The Bible in Contemporary Israeli Literature: Text and Place in Zeruya Shalev's Husband and Wife and Michal Govrin's Snapshots

Article excerpt

What an intoxication at slowly opening, while driving, the folded infinity of the place here, confronting dream with reality. *

Zeruya Shalev's Husband and Wife and Michal Govrin's Snapshots offer two distinct literary responses to Anita Shapira's polemical question: "Is there a way to restore the Bible to the focus of Hebrew Culture?" In both novels, the authors try to find a place for the Bible in a contemporary Israeli context: Shalev makes the Bible part of the local, intimate life of her protagonist and Govrin breaks the Bible's dominance over the Talmud and of the primacy of sovereignty over mobility, and in so doing gives legitimacy to different narratives of place. Both authors search for feminine models in order to move away from the Zionist association of the Bible with the land. Furthermore, both authors advance, or at least allow for, a reading of these feminine models as metaphors for a larger, collective identity, which not only reflects personal, private conflicts but also reacts to the changes that Zionist ideology has undergone in Jewish thought.


Heinrich Heine claimed, with regard to the Jewish people, that

   a book is their fatherland, their possession, their ruler.... They
   live between the boundary markers of this book; here, they exercise
   their inalienable civic rights; here, nobody can chase them away. (1)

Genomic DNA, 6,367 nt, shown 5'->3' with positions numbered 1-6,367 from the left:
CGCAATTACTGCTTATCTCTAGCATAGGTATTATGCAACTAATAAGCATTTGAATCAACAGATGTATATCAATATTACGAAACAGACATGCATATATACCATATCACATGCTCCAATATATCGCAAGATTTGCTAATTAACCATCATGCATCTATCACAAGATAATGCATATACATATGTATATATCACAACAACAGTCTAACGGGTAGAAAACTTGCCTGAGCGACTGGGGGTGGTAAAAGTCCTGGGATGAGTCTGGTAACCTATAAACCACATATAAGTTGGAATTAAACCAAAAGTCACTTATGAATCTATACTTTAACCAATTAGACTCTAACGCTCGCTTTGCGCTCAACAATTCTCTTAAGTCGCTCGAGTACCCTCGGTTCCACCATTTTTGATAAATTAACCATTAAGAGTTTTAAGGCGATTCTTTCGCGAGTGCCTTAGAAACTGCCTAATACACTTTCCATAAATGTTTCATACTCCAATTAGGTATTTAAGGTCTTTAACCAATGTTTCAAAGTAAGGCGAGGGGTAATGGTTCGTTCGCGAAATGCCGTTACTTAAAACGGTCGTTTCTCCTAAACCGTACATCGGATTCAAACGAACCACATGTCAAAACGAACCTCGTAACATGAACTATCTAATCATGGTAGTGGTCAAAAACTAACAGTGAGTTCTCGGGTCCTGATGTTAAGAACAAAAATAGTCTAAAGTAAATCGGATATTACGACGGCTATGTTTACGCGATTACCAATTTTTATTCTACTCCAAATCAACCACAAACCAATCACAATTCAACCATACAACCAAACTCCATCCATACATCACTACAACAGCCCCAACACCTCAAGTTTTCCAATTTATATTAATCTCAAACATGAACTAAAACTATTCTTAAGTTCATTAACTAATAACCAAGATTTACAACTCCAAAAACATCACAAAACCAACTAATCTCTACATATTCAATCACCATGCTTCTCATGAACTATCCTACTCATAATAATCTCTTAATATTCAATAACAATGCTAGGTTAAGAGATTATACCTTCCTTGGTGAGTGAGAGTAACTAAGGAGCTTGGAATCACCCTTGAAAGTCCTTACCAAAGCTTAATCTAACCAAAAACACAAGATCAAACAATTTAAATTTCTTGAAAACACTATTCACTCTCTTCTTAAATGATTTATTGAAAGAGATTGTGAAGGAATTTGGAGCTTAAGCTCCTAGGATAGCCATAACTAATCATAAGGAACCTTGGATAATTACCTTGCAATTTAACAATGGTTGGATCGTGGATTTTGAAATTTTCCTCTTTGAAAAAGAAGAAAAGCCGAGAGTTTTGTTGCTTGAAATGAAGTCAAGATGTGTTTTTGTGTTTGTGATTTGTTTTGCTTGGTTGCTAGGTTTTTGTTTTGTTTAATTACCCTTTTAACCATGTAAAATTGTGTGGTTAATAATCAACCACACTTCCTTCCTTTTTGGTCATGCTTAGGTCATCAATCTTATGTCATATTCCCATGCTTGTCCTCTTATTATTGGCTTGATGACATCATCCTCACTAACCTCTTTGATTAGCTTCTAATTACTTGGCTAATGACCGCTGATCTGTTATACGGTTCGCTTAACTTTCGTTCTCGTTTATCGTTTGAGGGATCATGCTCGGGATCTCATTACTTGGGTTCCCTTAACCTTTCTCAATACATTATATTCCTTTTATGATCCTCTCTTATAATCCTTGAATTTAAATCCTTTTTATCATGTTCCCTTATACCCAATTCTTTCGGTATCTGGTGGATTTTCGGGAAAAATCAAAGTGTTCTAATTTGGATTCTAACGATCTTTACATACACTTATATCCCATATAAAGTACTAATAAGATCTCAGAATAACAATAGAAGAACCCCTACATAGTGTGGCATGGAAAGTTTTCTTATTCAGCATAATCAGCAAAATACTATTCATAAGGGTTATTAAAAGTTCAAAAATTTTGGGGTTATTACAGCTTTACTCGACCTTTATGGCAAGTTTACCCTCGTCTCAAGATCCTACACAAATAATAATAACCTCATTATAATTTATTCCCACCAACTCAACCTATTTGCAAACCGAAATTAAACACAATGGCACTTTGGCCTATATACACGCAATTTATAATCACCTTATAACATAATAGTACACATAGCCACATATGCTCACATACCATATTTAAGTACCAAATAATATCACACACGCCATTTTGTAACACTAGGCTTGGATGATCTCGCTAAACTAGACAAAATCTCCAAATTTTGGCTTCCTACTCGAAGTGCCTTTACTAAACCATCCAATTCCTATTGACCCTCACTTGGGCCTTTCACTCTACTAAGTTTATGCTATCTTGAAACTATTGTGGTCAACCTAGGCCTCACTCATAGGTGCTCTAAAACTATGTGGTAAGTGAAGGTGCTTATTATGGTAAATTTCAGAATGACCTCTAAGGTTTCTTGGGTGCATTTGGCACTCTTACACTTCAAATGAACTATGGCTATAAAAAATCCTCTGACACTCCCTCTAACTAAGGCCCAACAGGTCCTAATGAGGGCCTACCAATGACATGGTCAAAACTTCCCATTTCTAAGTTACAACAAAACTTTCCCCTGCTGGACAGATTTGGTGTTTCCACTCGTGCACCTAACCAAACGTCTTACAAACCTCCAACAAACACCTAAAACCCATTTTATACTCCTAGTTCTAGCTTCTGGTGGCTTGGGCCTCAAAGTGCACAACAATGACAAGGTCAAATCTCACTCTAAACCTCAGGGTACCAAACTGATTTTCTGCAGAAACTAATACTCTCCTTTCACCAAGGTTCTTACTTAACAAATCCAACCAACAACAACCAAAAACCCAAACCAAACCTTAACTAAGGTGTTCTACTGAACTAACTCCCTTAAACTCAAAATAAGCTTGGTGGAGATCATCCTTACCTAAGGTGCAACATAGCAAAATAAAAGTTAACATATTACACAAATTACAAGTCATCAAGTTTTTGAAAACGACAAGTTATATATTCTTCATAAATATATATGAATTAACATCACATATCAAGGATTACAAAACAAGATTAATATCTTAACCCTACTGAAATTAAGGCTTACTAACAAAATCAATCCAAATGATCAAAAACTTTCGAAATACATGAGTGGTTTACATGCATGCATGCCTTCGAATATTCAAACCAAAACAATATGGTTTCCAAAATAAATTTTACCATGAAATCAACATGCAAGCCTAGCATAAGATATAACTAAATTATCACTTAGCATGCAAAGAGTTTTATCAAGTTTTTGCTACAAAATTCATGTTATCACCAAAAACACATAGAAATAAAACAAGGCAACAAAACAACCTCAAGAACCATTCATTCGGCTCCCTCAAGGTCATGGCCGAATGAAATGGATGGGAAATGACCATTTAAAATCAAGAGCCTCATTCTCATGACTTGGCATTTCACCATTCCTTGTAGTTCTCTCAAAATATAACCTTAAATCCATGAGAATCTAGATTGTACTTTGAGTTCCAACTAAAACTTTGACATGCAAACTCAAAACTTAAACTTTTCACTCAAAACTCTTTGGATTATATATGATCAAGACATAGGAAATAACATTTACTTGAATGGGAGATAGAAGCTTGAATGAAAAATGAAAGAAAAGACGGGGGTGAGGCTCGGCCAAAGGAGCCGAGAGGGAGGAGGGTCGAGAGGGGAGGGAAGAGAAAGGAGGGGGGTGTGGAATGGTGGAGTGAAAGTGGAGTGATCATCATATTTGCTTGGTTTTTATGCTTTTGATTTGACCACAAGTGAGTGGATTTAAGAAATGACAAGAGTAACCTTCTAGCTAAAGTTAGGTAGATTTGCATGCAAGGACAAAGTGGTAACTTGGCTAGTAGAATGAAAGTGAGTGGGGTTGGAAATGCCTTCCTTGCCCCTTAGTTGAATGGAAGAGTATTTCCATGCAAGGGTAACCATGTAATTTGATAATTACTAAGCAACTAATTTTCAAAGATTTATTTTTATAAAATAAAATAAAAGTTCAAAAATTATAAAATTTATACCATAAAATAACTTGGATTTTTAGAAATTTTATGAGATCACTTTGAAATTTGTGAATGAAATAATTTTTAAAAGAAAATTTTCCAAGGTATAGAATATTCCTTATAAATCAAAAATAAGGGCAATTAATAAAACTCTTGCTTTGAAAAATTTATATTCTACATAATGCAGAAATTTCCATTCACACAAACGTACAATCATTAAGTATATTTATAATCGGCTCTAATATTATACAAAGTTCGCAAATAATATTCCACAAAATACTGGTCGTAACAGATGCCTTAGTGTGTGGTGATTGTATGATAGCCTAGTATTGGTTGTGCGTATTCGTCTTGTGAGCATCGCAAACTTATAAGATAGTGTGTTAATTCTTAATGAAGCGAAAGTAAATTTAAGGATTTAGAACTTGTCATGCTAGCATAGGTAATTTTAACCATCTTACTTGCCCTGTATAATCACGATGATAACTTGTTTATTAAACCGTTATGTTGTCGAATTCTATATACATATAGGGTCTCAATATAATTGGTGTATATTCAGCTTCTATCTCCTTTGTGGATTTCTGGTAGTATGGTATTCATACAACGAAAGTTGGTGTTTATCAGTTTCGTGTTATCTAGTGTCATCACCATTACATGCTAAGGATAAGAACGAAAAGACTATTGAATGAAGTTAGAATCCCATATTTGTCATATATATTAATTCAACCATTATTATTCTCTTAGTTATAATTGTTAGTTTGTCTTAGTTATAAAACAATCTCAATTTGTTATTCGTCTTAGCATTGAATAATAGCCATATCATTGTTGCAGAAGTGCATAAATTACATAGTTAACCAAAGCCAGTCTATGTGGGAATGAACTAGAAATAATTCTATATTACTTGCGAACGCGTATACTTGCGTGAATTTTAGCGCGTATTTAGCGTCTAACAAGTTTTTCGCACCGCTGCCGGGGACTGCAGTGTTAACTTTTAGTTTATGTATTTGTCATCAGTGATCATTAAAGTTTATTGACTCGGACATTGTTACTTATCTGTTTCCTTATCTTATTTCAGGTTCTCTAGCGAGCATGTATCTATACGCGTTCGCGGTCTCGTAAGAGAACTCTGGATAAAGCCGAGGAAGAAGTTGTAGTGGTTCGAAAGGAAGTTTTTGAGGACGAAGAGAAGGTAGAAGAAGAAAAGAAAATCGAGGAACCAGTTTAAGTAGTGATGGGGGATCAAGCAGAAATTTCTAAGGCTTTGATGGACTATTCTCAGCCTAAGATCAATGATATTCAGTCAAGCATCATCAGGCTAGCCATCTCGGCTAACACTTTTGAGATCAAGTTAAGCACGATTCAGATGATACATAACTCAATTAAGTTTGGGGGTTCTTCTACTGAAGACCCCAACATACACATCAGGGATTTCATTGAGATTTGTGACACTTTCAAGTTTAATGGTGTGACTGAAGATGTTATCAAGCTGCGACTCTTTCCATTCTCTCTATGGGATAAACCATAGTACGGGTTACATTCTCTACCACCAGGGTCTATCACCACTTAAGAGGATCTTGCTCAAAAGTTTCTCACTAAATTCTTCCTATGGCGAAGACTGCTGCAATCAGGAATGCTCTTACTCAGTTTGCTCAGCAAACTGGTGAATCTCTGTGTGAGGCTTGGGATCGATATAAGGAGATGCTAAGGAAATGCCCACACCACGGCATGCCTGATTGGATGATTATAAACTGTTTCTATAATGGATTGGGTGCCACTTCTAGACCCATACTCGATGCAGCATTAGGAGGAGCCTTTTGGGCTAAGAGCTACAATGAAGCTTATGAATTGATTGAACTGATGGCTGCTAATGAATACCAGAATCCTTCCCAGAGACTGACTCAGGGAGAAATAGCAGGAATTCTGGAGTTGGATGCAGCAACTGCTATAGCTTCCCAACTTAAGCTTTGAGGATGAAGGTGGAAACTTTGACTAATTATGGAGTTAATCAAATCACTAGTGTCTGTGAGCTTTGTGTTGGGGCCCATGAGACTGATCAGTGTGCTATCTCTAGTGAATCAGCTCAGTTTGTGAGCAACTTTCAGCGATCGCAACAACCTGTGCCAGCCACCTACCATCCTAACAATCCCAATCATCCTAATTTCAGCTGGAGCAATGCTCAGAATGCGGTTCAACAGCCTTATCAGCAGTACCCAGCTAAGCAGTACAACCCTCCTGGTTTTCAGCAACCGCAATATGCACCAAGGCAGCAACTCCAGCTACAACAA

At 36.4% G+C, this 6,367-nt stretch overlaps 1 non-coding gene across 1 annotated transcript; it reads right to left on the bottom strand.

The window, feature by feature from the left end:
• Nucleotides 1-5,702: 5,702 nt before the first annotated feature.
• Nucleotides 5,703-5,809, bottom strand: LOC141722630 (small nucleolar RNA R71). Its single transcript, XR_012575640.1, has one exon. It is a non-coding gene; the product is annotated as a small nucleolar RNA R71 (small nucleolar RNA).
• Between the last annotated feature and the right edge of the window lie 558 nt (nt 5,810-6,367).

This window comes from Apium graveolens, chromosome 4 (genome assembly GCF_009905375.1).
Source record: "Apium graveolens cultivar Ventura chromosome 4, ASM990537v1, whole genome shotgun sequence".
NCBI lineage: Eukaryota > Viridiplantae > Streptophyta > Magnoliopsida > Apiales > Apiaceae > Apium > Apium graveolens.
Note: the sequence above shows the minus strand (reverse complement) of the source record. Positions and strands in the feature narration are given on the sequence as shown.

Against this assertion, Zionism and the new settlements in Eretz Israel represented a shift from text to territory. Hebrew literature, as influenced by Zionism, was able to imagine a literary space in which Jewish texts and national territory were woven together, almost seamlessly, in order to create a new national home. Through an intertextual web of biblical and modern language and imagery, the modern Hebrew text conflated the past and present landscapes of Eretz Israel. Initially, descriptions of the Land of Israel relied heavily on biblical texts, as Ya'akov Fichman observed: "Those who returned to Zion needed to feel that they lived in the land of the Bible." (2)

Though the Bible was not, of course, the only intertext for imagining or describing the land by Hebrew writers, (3) it was undoubtedly a major and influential one. To this day, the land continues to be perceived in Israel as a bridge between the past and the present. David Jacobson argues that "not only is Israel's national identity permitted by the sense that it is reconnecting the Jewish people to its biblical past, but Israel is also the country in which most biblical events took place. As Ruth Kartun-Blum puts it, "one cannot escape the feeling that here biblical reality is repeating itself." (4)

Recent scholarship nonetheless characterizes the shift away from biblical references as a salient feature of contemporary Hebrew literature. Although this scholarship refers to intertextuality with the Bible in general, it also takes into consideration the use of biblical narratives and language in descriptions of the land. For example, the very title of Malka Shaked's 2005 anthology of poems, I Will Play You Forever ([TEXT NOT REPRODUCIBLE IN ASCII.]), reflects a response to her own discomfort with what she describes as "the fading status of the Bible in Israel." In her introduction to this anthology, Shaked mentions by way of example a character from S. Yizhar's Days of Ziklag, a soldier who carries his Bible with him into the Negev and reads to his fellow soldiers sections of the biblical text that identify their battlefield with King David's biblical Ziklag. According to Shaked, Yizhar's warrior no longer speaks to contemporary Israelis; rather, in the present context, he comes across as ridiculous and even grotesque. (5) Anita Shapira's recent study The Bible and Israeli Identity traces the different ways in which the Bible shaped and became an integral part of Zionism but later assumed a minor role in Israeli identity. …